Kofferdam is a tool of modern dentistry. It is a large-area rubber cloth. It is placed in the mouth with the help of clamps and a rubber dam forceps and stretched like a sail. All teeth, except the teeth to be treated, are covered by the rubber cloth. In this way, the dentist's field of work is sealed off from the rest of the oral cavity, similar to the surgical field of a surgeon. This procedure is used in particular for root canal treatment of a plastic filling, a ceramic inlay filling or an amalgam removal. The inflow of saliva and the effect of moisture from the breathing air can thus be prevented.
The rubber dam is usually made of elastic plastic or rubber. In addition to shielding the mouth cavity for easier saliva-free treatment of the opened tooth, it also prevents foreign bodies such as amalgam residues, crown residues, pathogens or fluids from being swallowed or inhaled.
One of the greatest advances in modern dentistry is the introduction of adhesive technology. This allows composites (plastics) to be bonded directly to the teeth. They are used in minimally invasive filling techniques and as adhesives for ceramic materials, e.g. for the attachment of ceramic inlays, onlays or ceramic partial crowns.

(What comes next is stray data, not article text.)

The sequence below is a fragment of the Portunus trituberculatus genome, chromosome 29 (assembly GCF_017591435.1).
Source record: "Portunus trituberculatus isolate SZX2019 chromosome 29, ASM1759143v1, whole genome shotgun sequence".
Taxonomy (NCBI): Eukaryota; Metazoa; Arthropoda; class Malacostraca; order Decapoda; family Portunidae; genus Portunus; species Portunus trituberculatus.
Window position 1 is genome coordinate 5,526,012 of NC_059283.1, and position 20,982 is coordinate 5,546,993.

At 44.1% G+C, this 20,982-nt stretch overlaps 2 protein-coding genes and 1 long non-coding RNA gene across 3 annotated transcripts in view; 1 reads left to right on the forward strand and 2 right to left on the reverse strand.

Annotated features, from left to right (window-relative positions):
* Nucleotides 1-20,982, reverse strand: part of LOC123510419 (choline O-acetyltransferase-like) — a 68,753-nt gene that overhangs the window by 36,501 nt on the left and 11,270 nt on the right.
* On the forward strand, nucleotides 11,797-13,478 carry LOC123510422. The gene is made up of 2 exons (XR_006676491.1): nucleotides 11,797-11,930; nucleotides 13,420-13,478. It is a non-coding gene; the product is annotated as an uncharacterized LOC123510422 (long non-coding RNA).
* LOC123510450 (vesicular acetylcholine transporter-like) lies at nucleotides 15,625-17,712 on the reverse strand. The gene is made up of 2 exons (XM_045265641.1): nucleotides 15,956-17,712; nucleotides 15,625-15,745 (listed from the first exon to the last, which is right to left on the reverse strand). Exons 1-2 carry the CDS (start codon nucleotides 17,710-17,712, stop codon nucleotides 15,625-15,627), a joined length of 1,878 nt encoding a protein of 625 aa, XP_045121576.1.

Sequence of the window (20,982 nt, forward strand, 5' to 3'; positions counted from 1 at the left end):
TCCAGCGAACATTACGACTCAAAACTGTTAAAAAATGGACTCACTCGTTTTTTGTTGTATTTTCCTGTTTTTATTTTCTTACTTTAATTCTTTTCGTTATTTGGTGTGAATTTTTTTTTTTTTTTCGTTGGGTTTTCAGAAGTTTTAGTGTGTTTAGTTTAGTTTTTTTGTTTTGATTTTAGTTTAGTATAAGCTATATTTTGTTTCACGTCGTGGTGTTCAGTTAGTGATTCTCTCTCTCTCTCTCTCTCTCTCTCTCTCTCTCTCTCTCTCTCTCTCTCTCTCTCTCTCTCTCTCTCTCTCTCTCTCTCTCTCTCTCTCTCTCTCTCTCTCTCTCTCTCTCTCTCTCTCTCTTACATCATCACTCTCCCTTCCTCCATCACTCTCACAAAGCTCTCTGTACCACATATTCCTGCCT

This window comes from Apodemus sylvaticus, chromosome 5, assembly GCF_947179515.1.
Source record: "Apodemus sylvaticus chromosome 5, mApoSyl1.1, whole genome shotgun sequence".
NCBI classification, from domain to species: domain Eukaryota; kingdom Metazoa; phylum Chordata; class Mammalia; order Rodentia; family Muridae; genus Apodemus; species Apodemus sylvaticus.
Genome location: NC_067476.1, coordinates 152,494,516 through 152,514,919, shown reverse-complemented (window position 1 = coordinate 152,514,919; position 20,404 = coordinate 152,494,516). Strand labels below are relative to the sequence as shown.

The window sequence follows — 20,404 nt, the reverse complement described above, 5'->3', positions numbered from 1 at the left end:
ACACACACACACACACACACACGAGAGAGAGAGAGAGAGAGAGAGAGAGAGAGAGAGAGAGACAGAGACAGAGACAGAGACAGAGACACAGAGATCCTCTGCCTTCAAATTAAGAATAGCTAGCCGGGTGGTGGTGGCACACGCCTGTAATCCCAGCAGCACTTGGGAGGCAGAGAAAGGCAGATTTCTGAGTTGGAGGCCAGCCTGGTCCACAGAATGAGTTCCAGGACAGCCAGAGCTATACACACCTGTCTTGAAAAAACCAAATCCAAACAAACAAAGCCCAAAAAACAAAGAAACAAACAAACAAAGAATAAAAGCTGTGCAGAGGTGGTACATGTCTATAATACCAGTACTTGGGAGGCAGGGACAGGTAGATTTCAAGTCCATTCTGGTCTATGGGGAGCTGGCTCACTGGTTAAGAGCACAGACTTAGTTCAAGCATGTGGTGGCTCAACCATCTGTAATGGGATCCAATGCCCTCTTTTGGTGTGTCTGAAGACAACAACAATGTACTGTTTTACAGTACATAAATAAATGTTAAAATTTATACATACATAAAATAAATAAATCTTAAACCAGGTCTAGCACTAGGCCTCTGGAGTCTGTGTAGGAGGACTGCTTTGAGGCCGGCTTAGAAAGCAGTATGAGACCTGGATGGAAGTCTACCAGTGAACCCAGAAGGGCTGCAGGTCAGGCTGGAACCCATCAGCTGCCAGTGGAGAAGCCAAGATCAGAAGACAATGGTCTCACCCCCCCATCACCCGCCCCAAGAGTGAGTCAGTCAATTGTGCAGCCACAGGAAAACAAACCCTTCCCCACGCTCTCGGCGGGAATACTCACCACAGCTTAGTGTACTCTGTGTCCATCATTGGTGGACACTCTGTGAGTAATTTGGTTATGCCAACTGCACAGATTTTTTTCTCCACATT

Every do-it-yourselfer knows that glued areas must be dry. The same applies to teeth. Here even the humidity of the breathing air is sufficient for the material not to bond properly with the tooth substance, which leads to leaks in the edge area of the filling and thus to attack points for new caries. We would describe such fillings as insufficient, as they are often already recognizable by the brownish discolored areas around the edge of the filling. In these cases, the rubber dam can have a positive effect on the longevity.
In the first experience with the rubber dam, the procedure seems unpleasant for the patient, but shortly afterwards it turns out to be a relief, because the often annoying suction of water in the mouth is no longer necessary. Here only the own saliva collects if at all, which can be swallowed confidently. Purely from the patient's psyche, the sealing off with the rubber dam even gives the impression that the dentist is not working in his mouth at all. All the work is shifted in front of the rubber tensioning cloth. For the dentist, such a working area is an optimal prerequisite for precise and quiet working.
In the first experience with the rubber dam, the procedure seems unpleasant for the patient, but shortly afterwards it turns out to be a relief, because the often annoying suction of water in the mouth is no longer necessary. Do you have any questions?